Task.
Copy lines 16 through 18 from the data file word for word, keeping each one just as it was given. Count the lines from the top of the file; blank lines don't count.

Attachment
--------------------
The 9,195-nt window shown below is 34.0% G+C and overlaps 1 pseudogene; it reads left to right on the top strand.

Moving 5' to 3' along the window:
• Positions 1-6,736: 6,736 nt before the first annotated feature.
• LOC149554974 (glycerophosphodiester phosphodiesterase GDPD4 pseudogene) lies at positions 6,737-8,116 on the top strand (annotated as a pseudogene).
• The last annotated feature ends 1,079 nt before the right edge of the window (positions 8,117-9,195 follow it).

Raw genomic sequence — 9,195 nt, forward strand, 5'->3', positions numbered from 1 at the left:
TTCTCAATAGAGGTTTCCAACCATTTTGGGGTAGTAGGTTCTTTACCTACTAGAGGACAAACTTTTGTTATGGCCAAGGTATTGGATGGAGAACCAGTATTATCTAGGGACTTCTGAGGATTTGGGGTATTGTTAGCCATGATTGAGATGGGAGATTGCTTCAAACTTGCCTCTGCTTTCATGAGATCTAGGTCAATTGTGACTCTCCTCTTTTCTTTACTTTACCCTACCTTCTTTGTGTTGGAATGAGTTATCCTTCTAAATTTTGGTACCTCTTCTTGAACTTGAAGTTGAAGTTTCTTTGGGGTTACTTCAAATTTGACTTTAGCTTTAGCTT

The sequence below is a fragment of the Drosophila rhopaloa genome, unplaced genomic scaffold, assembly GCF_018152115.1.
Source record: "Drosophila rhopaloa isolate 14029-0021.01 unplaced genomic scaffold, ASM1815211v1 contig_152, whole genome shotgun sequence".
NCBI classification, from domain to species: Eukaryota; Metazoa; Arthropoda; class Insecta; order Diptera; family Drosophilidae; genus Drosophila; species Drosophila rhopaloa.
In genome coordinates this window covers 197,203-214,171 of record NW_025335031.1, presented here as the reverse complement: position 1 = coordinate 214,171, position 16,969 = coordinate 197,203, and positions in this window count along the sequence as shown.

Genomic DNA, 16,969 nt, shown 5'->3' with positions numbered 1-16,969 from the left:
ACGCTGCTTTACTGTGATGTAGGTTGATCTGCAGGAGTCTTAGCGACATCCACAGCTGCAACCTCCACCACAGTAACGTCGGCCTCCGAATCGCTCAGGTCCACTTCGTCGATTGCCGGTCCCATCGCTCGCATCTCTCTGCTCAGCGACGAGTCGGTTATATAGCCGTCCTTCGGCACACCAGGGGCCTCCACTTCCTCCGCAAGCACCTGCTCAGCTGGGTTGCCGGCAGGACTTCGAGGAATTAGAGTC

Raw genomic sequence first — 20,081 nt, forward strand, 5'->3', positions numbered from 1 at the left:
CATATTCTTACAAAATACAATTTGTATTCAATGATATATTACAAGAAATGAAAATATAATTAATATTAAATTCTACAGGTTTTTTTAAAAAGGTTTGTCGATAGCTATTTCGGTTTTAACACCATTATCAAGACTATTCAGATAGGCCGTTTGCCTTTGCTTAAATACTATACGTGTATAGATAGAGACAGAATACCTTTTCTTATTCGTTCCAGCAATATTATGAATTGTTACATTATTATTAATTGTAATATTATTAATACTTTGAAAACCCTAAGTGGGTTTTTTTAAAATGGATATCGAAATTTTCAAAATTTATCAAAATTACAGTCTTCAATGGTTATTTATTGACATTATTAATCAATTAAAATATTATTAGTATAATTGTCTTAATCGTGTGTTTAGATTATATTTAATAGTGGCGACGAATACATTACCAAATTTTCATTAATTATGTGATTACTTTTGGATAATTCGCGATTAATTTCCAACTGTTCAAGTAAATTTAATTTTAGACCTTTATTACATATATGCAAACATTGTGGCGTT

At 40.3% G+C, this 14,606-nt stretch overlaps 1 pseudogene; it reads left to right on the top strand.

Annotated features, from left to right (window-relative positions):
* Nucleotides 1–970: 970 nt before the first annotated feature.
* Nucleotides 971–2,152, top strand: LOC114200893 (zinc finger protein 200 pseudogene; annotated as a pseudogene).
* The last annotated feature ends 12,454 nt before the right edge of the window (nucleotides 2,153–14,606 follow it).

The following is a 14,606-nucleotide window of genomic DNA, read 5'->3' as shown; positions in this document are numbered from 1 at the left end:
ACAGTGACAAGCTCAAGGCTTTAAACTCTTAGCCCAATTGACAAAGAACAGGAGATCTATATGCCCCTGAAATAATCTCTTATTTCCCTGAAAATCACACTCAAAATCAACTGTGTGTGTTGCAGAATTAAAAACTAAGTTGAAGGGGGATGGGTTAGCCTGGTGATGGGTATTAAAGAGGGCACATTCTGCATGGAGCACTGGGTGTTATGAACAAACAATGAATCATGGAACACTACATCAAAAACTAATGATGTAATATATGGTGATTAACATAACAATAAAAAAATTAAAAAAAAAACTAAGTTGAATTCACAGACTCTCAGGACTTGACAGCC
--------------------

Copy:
At 40.3% G+C, this 14,606-nt stretch overlaps 1 pseudogene; it reads left to right on the top strand.

Annotated features, from left to right (window-relative positions):
* Nucleotides 1–970: 970 nt before the first annotated feature.